“Nah,” Vaelon said, trying on a ring to see if it fit. “It looks good! It’ll last you longer than what I made.”
Karzarul pulled at the hems of his new moonlight clothes. “I like the ones you made.”
That night when they made camp, Karzarul took the form of a wolf again, joining Vaelon on his bedroll. Vaelon laughed, rubbing Karzarul’s head while his tail wagged.
“Hmm,” was all Lynette said, with one eyebrow raised.
“He’s a dog, Nettles,” Vaelon said. “Dogs are nature’s foot warmers. It’s not weird. Don’t make it weird.”
“Uh-huh,” she said.
Karzarul rested his head on the softest part of Vaelon’s stomach, looking pleased with himself. “Sing for me?” he asked. Vaelon immediately started in on a hymn for insomnia.
She rolled her eyes, turning over to go to sleep.
“You’re not going to be able to pass as a child or a dog,” Vaelon apologized. “It won’t take that long. You can wait out here and… chase squirrels?”
“What if you stay out here, with me?” Karzarul asked, not letting go of Vaelon’s sleeve. “She can go in without you.”
“I’m not the one who wants a drink,” Lynette said. “I’m just the one who needs one.”
“I have all this money now, is the thing,” Vaelon said, “so now I need to get rid of it.”
“I could eat it,” Karzarul offered.
“I would rather drink it,” Vaelon said.
“I’ll hide,” Karzarul suggested, “so that I can go in with you.” He lost his form again, all the light going to where his hands were on Vaelon’s sleeve, wrapping up and around his arm.
Vaelon squinted at the result. “Were you trying to be a snake,” he asked, “or jewelry?” Karzarul darted his tongue and said nothing.
“That’s not going to pass for a bracelet,” Lynette warned.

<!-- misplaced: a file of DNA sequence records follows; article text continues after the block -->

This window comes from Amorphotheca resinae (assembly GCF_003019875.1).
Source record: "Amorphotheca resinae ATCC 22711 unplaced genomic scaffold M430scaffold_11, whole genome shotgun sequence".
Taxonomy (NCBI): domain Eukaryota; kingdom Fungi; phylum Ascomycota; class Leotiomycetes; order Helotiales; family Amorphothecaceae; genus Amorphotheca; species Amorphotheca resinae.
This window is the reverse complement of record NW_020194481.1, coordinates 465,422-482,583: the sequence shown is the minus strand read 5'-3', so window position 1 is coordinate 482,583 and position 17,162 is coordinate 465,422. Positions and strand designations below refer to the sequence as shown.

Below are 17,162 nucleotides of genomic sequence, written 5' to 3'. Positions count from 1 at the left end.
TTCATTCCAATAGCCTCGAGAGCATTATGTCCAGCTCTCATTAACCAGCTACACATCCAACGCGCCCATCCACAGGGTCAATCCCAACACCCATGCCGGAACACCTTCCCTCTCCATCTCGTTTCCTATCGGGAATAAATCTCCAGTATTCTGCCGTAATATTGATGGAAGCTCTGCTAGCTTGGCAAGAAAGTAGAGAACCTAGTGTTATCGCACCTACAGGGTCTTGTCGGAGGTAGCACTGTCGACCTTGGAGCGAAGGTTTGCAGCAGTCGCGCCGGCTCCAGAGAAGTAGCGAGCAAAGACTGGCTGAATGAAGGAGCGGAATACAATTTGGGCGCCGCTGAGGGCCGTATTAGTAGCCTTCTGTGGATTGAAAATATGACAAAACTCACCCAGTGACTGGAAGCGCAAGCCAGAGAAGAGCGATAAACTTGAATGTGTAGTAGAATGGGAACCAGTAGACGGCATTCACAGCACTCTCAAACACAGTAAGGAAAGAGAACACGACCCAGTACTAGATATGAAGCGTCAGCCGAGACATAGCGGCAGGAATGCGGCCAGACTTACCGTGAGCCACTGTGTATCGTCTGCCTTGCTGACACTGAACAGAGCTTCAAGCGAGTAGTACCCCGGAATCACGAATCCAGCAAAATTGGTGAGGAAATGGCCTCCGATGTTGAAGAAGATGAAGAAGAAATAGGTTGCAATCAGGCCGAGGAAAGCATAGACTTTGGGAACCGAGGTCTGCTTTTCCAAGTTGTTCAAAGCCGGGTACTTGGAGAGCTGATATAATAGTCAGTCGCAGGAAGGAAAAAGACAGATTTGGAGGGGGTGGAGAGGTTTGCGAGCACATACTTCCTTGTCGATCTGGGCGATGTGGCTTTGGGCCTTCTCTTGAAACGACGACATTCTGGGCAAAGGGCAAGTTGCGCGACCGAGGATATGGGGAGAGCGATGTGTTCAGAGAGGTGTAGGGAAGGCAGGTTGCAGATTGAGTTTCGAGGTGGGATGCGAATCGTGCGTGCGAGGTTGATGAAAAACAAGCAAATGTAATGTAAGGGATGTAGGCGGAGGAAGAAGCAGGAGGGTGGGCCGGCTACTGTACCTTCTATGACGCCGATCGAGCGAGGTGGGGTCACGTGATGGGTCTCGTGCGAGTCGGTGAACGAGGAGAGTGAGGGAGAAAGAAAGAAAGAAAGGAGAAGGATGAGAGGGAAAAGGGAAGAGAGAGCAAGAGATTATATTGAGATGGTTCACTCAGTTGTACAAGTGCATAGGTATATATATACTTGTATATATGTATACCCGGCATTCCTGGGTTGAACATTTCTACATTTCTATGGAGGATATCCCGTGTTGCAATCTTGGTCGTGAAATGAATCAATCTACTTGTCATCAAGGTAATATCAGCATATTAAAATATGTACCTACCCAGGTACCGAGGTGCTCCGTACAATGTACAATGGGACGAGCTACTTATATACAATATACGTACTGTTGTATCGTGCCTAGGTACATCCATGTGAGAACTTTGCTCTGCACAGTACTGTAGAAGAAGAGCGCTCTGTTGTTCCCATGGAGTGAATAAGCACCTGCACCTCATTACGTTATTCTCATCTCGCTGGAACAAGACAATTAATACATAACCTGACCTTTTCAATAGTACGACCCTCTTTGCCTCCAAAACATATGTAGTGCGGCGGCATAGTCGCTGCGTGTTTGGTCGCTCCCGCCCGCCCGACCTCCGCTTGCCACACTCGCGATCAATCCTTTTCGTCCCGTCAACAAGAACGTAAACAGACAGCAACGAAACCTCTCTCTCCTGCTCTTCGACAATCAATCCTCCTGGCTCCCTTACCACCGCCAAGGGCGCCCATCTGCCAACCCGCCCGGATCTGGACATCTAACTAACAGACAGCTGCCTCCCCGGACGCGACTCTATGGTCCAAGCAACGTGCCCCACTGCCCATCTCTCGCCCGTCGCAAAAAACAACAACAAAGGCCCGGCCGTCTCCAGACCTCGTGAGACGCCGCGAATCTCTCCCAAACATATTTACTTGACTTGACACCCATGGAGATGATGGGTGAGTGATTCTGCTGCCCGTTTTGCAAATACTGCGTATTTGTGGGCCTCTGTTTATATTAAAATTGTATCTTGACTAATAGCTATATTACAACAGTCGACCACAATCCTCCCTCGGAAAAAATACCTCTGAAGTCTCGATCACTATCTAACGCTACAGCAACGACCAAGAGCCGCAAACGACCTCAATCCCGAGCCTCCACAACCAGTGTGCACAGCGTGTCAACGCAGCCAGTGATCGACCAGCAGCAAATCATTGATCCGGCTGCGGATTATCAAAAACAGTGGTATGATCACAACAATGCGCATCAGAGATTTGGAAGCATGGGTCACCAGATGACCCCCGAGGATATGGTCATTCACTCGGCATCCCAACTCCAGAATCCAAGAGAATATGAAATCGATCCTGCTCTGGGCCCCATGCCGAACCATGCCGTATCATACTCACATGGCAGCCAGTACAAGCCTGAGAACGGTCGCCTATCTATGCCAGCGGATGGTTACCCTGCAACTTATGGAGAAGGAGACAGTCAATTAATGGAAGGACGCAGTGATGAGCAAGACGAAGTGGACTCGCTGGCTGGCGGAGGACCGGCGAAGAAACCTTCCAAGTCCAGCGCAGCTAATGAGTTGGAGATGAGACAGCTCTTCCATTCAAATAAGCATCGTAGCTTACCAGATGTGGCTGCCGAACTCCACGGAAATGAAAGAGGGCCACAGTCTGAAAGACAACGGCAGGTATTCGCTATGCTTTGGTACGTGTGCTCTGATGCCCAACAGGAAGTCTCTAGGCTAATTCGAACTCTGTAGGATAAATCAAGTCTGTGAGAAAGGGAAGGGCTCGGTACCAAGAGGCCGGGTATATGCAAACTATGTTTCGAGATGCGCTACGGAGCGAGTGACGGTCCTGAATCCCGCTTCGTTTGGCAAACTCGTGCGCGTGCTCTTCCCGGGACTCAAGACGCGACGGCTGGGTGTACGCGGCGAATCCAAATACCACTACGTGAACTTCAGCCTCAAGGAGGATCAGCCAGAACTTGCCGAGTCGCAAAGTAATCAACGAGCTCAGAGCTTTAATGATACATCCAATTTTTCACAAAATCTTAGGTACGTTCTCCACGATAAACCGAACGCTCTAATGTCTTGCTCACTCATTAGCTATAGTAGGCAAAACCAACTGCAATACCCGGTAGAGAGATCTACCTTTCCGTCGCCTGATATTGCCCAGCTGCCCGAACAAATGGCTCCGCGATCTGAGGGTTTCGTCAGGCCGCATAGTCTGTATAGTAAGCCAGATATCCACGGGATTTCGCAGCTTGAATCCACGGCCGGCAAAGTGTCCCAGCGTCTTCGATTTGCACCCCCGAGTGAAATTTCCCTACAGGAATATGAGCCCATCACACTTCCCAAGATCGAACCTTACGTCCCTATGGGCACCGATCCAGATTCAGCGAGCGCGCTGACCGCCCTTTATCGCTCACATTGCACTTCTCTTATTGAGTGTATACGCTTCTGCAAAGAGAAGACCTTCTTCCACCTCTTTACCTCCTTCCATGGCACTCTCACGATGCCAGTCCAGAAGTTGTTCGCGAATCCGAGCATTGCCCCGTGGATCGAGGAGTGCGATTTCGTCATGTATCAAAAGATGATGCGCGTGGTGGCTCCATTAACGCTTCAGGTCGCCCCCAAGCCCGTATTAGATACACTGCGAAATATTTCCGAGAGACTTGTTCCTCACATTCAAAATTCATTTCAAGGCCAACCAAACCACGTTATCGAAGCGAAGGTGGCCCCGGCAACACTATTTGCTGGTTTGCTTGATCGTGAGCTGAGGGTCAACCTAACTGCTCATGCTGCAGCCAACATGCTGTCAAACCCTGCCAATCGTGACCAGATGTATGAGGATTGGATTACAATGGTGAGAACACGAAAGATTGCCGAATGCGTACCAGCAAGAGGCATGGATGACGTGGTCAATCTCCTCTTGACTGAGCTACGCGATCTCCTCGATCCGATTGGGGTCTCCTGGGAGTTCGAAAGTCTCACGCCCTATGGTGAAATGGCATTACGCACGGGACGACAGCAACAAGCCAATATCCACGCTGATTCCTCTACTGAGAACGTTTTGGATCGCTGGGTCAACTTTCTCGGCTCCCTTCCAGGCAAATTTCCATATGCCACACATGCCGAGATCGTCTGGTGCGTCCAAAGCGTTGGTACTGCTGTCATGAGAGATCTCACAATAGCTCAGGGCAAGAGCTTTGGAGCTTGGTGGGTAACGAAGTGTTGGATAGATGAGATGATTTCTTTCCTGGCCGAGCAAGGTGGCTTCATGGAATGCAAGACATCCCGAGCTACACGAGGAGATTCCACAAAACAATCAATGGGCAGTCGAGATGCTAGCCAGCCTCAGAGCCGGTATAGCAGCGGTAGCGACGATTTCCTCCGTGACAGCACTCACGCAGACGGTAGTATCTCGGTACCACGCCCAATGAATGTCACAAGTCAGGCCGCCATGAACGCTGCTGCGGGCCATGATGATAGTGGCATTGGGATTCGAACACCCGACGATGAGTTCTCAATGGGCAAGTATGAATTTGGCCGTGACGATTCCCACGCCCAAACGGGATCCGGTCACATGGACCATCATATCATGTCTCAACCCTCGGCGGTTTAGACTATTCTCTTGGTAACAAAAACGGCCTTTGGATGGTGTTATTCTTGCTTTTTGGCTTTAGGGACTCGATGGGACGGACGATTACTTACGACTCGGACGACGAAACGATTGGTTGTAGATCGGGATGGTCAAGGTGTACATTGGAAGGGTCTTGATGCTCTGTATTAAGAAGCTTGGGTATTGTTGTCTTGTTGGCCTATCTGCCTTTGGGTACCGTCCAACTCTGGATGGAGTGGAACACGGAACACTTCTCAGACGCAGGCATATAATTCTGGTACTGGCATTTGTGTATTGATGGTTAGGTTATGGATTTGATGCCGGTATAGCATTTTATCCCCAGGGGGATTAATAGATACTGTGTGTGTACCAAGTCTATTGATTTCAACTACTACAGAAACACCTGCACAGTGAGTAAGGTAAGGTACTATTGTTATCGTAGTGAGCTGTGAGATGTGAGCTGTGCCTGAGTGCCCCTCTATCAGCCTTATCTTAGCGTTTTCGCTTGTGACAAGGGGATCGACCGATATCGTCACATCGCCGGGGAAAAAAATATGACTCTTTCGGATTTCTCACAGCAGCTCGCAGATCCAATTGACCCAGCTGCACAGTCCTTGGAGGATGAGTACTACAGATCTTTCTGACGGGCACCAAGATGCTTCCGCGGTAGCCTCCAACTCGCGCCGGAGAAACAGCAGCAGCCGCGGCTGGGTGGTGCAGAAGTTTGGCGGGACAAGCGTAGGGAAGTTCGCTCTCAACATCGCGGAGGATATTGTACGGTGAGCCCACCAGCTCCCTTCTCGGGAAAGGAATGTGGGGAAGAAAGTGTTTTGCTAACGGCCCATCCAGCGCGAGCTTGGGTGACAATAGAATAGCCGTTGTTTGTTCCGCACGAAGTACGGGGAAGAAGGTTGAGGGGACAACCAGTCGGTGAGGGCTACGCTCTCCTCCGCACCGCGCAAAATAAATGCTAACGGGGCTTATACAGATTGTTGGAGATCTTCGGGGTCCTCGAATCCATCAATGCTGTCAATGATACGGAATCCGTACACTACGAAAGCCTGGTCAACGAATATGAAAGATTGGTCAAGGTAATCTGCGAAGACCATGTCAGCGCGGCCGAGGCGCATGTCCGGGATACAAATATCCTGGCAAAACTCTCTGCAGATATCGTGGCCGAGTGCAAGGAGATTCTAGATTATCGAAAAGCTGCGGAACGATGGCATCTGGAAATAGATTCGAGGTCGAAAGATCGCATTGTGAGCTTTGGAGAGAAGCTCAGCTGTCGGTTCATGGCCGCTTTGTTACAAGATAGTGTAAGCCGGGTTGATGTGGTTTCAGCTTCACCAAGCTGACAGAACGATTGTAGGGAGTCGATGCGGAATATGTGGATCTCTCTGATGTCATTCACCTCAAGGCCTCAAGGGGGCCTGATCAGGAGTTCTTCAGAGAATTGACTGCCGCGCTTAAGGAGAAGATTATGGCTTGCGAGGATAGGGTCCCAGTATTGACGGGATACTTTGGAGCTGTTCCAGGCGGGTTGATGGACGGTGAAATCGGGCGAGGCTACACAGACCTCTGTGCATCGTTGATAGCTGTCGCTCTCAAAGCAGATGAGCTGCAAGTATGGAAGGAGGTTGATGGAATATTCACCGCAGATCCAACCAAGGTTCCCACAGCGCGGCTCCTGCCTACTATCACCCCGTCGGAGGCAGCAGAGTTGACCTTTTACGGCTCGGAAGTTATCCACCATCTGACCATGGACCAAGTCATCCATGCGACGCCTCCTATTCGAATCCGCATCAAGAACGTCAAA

“I think I can pull it off,” Vaelon said. “Besides, my sleeve will cover most of him. It’s fine, it’ll be fine.” He dismounted from his horse, and headed for the inn.
“We still need to see to the horses,” Lynette called after him.
“Thanks, Nettles!” Vaelon called back.
“The mountain pass looks clear,” Karzarul said, coming in for a landing on a nearby branch.
“This new animal you’ve made,” Vaelon began. Karzarul shifted his weight from one foot to the other uncomfortably, talons curling and uncurling around the branch.
“I can fly very fast,” Karzarul said, with a small flap of his wings. “For scouting. It’s a good bird. Strong.”
“The eyes,” Lynette said, aghast.
“It is a lot of eyes,” Vaelon apologized.
Karzarul blinked the six eyes on his head, and the one large eye sitting in the middle of his belly. “For seeing,” he said. “Seeing is important for scouting.”
“Could you try being a regular animal, next time?” Lynette asked.
“I didn’t do it on purpose,” Karzarul said. The whining made his voice more painful than usual.
“You’re okay,” Vaelon said, stroking his head with one finger. “You’re not an animal, and you’re better than regular.”